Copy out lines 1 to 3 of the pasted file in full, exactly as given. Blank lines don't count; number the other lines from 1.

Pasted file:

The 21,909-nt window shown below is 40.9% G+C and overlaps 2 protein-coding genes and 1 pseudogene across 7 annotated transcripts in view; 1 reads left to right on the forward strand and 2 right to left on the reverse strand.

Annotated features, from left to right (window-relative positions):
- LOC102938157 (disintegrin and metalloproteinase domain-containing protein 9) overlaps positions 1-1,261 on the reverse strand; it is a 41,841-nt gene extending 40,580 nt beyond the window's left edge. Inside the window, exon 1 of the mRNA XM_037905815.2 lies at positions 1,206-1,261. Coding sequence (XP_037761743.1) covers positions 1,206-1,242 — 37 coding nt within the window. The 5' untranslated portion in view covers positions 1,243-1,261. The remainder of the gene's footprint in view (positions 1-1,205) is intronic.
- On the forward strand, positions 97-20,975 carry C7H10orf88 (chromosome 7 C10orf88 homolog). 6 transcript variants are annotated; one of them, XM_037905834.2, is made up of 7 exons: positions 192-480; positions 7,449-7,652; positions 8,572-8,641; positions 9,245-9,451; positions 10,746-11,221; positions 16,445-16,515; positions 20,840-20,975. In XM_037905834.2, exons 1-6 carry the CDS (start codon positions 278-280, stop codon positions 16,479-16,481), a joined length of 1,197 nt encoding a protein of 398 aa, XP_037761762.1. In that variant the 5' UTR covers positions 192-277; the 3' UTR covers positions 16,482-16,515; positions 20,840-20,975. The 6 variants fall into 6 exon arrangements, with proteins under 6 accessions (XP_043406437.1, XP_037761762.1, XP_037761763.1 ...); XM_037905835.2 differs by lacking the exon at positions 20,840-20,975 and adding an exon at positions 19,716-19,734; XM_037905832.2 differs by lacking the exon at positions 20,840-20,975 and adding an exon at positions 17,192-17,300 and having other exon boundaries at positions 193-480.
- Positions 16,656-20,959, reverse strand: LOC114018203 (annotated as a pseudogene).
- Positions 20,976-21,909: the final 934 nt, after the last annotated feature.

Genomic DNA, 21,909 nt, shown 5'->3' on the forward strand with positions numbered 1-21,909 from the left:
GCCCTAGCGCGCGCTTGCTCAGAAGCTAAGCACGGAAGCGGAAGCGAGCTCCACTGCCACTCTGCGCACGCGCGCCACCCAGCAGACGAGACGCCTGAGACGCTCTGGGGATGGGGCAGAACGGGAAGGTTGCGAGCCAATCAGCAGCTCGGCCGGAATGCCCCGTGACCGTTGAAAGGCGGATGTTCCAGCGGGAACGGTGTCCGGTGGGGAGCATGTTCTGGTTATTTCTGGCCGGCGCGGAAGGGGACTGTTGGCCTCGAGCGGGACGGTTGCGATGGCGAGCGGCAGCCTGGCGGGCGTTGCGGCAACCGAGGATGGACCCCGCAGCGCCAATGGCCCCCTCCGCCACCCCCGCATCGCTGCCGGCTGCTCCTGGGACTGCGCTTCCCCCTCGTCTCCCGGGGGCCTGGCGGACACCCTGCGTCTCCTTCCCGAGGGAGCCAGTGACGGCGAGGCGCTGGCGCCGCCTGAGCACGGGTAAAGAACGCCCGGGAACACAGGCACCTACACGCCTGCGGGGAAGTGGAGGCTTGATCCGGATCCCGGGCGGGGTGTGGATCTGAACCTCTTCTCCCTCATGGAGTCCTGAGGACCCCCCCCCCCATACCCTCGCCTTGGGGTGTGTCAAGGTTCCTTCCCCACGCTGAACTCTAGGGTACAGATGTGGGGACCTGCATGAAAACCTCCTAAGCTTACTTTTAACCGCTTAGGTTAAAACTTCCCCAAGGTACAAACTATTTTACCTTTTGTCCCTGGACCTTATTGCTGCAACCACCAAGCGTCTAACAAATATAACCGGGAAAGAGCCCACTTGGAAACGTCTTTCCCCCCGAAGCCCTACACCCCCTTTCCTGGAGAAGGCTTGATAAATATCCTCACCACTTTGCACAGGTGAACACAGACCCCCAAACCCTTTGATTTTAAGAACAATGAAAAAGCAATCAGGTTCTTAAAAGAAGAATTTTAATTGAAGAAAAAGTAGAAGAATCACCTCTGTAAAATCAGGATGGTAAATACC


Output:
The 21,909-nt window shown below is 40.9% G+C and overlaps 2 protein-coding genes and 1 pseudogene across 7 annotated transcripts in view; 1 reads left to right on the forward strand and 2 right to left on the reverse strand.

Annotated features, from left to right (window-relative positions):
- LOC102938157 (disintegrin and metalloproteinase domain-containing protein 9) overlaps positions 1-1,261 on the reverse strand; it is a 41,841-nt gene extending 40,580 nt beyond the window's left edge. Inside the window, exon 1 of the mRNA XM_037905815.2 lies at positions 1,206-1,261. Coding sequence (XP_037761743.1) covers positions 1,206-1,242 — 37 coding nt within the window. The 5' untranslated portion in view covers positions 1,243-1,261. The remainder of the gene's footprint in view (positions 1-1,205) is intronic.